And very few high school graduates still are.

Which leaves us with the rather unsettling question:  What happens in the intervening 13 years?  Why do our graduates not want to learn?  Because at some point we have to begin considering that perhaps education isn’t.


Illustration: Fairy Tales by Jessie Wilcox Smith courtesy of Wikimedia.org.

4 Comments

  1. m

    I wanted to ask: Has anyone ever made fun of you for reading?

    Specifically, another adult? (I think it’s a universal experience in grade and even high school.)

    I’ve been consumed lately with recollections of three separate occasions in my adult life when other adults (all three male) have made fun of me for reading. What initially seems like an insult eventually gives way to the understanding that there’s real, sincere hatred for the act of reading a book on the part of some people, adult people.

    The idea of “not reading” is so alien to me that it causes me to wonder what the hell happened to some people in their formative years.

    • Bookscrounger

      Now that’s an interesting question. Being a doctor, no. In the Navy I can’t remember how much I read; sailors aren’t much of an intellectual class, but I don’t remember being ridiculed (for that, at least). At UL the culture is pretty tolerant, so I was considered a bit odd, but can’t remember being ridiculed there, either. I will say that when I was in grad school, at a well-known large southern university, the place had a pervasive anti-intellectual culture. Again, I was an MD and a grad student and even taught some lecture classes — something grad students almost never do — because I already had a terminal degree. So I wasn’t in a position to be ridiculed there (although I was surprised to find that at least one student loathed me, and I have to assume she was the tip of the iceberg). With their anti-intellectual attitude, the students also seemed extraordinarily incurious, being instead consumed with status, appearances, possessions, and sports. Then one day in class one student showed some curiosity, and he was immediately squelched. I may write a post about it.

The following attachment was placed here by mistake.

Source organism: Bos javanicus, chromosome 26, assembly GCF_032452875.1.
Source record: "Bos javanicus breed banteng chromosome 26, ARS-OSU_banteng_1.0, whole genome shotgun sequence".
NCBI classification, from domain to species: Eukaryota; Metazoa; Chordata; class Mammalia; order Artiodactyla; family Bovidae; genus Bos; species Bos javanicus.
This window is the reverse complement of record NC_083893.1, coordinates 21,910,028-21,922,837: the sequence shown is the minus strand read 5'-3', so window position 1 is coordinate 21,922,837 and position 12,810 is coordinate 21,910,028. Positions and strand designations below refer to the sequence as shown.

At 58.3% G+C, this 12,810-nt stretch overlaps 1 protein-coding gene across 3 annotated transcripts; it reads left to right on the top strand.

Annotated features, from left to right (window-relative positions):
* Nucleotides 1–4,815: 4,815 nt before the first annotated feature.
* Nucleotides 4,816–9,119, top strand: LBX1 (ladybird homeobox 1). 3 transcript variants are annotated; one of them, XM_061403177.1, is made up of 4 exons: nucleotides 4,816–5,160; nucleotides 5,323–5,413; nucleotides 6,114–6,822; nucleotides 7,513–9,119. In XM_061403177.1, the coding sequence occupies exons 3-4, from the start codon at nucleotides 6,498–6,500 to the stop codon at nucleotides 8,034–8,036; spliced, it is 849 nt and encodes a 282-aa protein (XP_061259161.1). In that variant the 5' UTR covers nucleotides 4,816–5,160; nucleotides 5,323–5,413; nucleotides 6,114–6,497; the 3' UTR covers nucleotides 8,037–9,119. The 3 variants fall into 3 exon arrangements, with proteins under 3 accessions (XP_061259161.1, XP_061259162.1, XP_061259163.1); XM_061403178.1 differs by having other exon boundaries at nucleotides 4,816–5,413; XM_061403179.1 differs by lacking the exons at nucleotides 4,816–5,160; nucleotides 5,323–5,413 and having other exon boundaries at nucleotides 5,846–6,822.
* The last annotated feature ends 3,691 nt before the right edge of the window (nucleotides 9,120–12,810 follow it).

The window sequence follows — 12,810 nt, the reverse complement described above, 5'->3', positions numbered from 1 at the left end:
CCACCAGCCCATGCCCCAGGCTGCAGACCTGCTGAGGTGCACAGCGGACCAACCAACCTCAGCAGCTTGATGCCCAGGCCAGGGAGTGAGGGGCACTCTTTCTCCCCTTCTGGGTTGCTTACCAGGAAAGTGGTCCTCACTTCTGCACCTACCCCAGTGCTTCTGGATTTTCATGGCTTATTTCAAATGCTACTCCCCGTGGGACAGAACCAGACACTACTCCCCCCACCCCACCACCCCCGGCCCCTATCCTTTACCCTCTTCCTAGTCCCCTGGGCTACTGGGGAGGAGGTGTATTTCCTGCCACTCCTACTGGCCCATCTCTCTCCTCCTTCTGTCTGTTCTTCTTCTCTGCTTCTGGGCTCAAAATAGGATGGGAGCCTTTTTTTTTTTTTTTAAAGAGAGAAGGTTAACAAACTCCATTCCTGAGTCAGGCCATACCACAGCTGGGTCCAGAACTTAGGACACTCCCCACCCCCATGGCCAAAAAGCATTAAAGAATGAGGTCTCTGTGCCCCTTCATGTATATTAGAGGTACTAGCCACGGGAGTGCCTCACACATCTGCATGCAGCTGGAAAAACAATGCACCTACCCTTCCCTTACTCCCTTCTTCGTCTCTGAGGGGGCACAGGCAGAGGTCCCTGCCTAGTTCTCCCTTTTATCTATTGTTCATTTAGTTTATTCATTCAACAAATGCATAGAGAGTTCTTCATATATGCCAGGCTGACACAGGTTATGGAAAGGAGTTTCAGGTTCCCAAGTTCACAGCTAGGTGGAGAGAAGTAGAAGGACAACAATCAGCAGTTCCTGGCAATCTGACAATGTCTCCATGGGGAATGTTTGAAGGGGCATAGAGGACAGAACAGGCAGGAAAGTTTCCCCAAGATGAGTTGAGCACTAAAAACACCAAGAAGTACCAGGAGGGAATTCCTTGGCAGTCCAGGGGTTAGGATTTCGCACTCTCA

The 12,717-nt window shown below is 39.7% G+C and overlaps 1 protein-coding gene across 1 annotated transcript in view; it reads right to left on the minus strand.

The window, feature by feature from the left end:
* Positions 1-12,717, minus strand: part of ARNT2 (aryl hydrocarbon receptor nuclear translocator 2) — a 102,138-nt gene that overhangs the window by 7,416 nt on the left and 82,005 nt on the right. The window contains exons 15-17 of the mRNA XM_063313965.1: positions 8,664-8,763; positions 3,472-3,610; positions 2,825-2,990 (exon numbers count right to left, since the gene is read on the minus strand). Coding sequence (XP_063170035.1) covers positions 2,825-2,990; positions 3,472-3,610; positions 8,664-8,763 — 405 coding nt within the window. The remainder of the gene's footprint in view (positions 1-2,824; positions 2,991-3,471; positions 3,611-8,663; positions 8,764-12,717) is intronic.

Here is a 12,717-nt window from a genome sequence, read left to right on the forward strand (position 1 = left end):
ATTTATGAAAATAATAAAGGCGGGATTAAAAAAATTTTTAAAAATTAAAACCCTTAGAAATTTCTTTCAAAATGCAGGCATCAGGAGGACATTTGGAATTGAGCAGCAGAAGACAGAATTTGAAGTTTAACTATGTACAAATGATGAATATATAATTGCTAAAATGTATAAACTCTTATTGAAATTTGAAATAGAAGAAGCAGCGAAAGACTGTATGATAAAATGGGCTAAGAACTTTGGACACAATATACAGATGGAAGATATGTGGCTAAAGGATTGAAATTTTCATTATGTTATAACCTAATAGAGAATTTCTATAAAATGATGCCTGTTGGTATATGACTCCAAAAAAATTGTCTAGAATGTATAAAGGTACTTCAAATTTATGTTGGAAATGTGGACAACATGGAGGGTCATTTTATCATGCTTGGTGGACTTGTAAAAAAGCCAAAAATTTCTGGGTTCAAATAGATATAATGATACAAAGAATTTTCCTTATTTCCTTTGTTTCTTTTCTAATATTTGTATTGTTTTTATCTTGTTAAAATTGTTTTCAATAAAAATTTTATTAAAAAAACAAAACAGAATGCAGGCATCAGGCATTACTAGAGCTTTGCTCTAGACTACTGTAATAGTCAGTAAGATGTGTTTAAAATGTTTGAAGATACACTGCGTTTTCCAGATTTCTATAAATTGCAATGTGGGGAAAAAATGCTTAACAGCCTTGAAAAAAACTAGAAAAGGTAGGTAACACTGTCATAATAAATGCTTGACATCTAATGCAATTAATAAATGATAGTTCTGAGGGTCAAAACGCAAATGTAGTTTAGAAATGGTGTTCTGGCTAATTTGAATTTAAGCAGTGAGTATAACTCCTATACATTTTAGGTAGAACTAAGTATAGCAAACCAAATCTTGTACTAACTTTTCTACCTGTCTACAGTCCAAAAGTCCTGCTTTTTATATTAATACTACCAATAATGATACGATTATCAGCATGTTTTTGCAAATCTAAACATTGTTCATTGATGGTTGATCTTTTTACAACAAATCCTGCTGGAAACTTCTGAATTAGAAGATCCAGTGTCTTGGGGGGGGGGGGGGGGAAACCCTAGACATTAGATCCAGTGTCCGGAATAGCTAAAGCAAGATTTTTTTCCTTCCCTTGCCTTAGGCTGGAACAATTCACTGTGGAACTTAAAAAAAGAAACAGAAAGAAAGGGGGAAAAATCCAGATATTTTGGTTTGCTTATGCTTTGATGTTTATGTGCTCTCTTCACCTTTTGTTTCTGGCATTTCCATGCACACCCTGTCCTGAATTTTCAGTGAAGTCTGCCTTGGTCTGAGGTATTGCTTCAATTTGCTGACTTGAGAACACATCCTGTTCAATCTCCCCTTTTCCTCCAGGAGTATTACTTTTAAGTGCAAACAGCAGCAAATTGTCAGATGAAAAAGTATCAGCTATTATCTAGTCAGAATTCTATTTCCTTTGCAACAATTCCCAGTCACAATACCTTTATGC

Anyone else?

  2. Durl

    Apologies if I’d told this story before. Late in my second semester in college, I was waiting for chemistry class to begin. The professor was up front, looking through his notes, waiting for the bell to ring. There was a senior in the class sitting near me, and he leaned over to his friend and said “I can’t wait to graduate next month so that I don’t have to study any more”.

    After the bell rang, the instructor waited for the room to quiet. He mentioned the comment he’d heard (but did not call out the student). He flatly said “Kids, that diploma you are going to acquire is not the end of your education. It’s just a license to learn.” He continued, making many of the same points that this blog post did.

    That’s stuck with me, and I tell this story quite frequently. When I tell the story, I can tell which way the listener leans … with the student happy to graduate and stop learning, or the professor who saw the diploma as a license to learn. It’s obvious by their reaction.

    • Bookscrounger

      Good story. I would add to it that 17 years previously when he was small child, he probably couldn’t wait to start kindergarten.

      Robert Fulghum writes about talking with kindergartners, and asking “How many of you can sing? Draw? Dance?” They all raise their hands.

      When he asks the same question to 3rd graders, only a few children raise their hands on each question. Which brings up the central question for education, for the democracy, and for humanity, the one that I believe would correct most of the other problems we face:

      What in blazes happened in those intervening 4 years?